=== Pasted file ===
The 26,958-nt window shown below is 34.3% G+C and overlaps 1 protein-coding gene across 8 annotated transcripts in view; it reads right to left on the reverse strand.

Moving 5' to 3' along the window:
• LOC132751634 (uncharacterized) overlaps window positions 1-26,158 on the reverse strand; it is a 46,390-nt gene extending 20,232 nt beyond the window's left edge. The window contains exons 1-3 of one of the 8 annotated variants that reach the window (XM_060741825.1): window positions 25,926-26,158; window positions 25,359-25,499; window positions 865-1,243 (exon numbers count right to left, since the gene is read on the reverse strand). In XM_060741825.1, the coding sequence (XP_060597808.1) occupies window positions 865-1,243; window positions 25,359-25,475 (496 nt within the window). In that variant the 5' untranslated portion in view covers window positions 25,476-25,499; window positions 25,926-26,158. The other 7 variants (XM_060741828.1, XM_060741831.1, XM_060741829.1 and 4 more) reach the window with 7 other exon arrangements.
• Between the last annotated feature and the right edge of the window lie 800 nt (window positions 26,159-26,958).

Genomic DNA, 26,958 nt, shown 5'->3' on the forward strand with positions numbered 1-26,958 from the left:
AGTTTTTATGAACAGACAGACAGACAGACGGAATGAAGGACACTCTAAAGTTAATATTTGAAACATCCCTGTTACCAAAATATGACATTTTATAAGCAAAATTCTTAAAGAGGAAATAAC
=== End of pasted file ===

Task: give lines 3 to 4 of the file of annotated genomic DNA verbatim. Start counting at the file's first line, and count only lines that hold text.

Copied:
• LOC132751634 (uncharacterized) overlaps window positions 1-26,158 on the reverse strand; it is a 46,390-nt gene extending 20,232 nt beyond the window's left edge. The window contains exons 1-3 of one of the 8 annotated variants that reach the window (XM_060741825.1): window positions 25,926-26,158; window positions 25,359-25,499; window positions 865-1,243 (exon numbers count right to left, since the gene is read on the reverse strand). In XM_060741825.1, the coding sequence (XP_060597808.1) occupies window positions 865-1,243; window positions 25,359-25,475 (496 nt within the window). In that variant the 5' untranslated portion in view covers window positions 25,476-25,499; window positions 25,926-26,158. The other 7 variants (XM_060741828.1, XM_060741831.1, XM_060741829.1 and 4 more) reach the window with 7 other exon arrangements.
• Between the last annotated feature and the right edge of the window lie 800 nt (window positions 26,159-26,958).